Posted by Ancestry Team on August 9, 2016 in Canada, Collections

Analysis of historic visitor records from Niagara Falls has revealed how one of Canada’s top tourist destinations earned its reputation as the honeymoon capital of the world.

Recent research shows that August is Canada’s most popular month to wed – and to celebrate the 500-year-old tradition of taking a vacation after the big day, Ancestry has delved into a newly-launched collection of records to compare honeymoon trends from decades ago to the present day.

The Niagara Falls, Ontario, Canada, Honeymoon and Visitor Registries (1949-2011) collection was curated by the Niagara Falls Tourism office and provides historical evidence of more than 680,000 records of visitors to one of Canada’s most visited attractions.

Page from the register recorded in August 1955
Page from the register recorded in August 1955

Honeymoon destination: your own backyard

It’s perhaps no surprise that the majority of Canadians today prefer to honeymoon in a beach paradise, and with cheaper and more accessible air travel available today, only a quarter of Canadians getting married (24 per cent) are planning to stay close to home for their honeymoon – in contrast to their ancestors.

  • The newly launched records show that in 1956, the majority (60 per cent) of the newlyweds who honeymooned at Niagara Falls were residents of Ontario, additional 28 per cent from across the rest of Canada
  • Sixty years ago both U.S. and Canadian honeymooners accounted for nearly three quarters (73%) of all visitors to The Falls
  • The third most common country visitors came from was Japan – more than 10,000km away

 

Today, the most popular destinations Canadians identified for their honeymoons were Mexico, Hawaii and the Bahamas. But for some the grass is always greener, and the records show that couples from these exotic climes actually chose to visit Niagara Falls shortly after their wedding:

  • Mr. Eduardo Mojia from Acapulco, Mexico married on July 9, 1983 and travelled to Niagara Falls nearly two months later on Aug 31, 1983.
  • Mr. Dennis Arakaki from Honolulu, Hawaii married on Apr. 26, 1980 and travelled to Niagara Falls 11 days later on May 7, 1980
  • Mr. David P Albury from Nassau, Bahamas married on Aug. 24, 1953 and visited Niagara Falls 12 days later on Sept. 5, 1953
Page from the register recorded in September 1953 with entry from Mr. and Mrs. David P. Albury from Nassau, Bahamas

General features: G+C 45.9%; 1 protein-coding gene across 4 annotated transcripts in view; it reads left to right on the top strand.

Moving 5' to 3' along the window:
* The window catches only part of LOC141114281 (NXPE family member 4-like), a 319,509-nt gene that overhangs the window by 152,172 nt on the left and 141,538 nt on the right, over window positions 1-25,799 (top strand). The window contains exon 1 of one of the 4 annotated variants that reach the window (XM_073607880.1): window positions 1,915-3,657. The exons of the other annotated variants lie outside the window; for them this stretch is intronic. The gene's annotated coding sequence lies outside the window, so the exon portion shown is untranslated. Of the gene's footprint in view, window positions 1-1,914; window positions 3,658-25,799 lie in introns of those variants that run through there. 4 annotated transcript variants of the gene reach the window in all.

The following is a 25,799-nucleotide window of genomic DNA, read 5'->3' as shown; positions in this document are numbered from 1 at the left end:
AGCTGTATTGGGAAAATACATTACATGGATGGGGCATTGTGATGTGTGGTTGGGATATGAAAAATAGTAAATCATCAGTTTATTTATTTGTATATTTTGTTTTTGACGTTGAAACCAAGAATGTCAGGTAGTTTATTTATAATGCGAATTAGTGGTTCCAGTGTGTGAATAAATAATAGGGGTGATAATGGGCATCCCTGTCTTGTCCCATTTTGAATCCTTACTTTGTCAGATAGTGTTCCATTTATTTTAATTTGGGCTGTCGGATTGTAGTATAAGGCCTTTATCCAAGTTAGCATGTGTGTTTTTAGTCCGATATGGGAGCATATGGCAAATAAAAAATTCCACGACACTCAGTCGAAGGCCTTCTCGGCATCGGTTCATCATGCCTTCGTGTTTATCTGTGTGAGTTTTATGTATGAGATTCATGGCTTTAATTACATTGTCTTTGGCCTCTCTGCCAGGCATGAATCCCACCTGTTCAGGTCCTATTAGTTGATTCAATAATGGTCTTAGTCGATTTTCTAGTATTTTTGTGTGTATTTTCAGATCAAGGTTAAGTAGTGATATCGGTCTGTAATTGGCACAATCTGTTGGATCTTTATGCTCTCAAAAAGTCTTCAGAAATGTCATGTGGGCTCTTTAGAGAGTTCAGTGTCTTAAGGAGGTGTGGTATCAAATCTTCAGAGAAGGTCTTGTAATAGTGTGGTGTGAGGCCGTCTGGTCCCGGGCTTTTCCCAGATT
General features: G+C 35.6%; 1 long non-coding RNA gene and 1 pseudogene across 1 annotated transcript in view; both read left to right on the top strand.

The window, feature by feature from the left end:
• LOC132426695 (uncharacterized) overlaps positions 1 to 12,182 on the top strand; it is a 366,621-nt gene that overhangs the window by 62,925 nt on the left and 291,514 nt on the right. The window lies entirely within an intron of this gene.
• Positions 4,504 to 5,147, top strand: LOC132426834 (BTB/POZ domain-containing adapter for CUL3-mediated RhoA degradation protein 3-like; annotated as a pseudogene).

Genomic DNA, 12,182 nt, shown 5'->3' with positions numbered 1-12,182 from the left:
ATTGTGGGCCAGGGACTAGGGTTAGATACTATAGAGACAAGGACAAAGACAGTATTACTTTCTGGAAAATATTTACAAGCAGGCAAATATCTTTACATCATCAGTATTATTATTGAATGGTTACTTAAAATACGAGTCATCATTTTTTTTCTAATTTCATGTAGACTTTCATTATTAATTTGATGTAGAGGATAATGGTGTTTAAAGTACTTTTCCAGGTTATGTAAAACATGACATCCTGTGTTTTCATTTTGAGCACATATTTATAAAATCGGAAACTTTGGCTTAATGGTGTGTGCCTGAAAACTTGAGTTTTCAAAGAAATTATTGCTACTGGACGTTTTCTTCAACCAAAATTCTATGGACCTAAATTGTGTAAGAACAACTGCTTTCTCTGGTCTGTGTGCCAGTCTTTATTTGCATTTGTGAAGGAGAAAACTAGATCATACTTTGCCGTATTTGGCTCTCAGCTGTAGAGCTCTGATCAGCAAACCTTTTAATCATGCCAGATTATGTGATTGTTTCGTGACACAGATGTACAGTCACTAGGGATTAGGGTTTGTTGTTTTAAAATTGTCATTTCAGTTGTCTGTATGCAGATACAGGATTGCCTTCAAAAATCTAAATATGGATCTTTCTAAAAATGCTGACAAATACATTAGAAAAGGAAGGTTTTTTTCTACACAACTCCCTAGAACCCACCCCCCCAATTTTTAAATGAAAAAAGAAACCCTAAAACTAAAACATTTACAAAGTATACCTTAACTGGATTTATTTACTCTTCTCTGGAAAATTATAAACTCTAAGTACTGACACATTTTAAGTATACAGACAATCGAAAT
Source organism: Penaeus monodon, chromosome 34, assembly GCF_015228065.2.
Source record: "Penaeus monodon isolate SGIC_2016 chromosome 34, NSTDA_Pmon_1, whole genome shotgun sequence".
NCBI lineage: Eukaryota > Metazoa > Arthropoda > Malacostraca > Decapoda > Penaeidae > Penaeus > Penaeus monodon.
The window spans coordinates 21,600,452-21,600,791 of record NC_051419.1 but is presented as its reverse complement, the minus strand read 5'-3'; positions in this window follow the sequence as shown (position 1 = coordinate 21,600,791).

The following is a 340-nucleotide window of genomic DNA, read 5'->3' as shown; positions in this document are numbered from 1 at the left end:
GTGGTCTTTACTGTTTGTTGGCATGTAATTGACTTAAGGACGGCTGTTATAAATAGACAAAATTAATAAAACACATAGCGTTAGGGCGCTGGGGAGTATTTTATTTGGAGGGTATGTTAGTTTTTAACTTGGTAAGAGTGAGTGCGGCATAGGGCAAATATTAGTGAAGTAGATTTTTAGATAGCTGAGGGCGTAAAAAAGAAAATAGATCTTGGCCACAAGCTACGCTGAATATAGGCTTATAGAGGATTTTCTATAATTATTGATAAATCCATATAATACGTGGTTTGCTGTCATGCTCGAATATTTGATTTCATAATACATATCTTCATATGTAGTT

Page from the register recorded in September 1953 with entry from Mr. and Mrs. David P. Albury from Nassau, Bahamas

 

Canada’s wedding season is shifting to late summer, early fall

According to the survey results, August topped the list for the perfect month to get married in Canada, followed by October. This is a shift in the “traditional” wedding season according to findings from the Honeymoon and Visitor Registries collection. Records indicate that historically, the most common month to get married among those visiting Niagara Falls was June, with nearly a quarter (22 per cent) writing down June marriage dates in travel guestbooks.

 

QUOTES:

  • Lesley Anderson, family historian and content specialist for Ancestry“For Canadian couples looking for a more local honeymoon hide-out, Niagara Falls has a long history of being a romantic destination. Many big names in history chose to honeymoon at the Falls, including Theodosia Burr Alston, who was the daughter of the third Vice President of the United States, Aaron Burr, as well as Napoleon Bonaparte’s brother, Jerome.”
  • Lesley Anderson, family historian and content specialist for Ancestry: “Planning a wedding is a wonderful opportunity to learn from your family members about their own love story. You may have never thought about using your parents or grandparents honeymoon location for inspiration but you may discover something that strikes a chord, and helps you plan your own fairytale wedding.”

 

Find your grandparents, friends, family, and maybe yourself in the Niagara Falls, Ontario, Canada, Honeymoon and Visitor Registries (1949-2011) collection.

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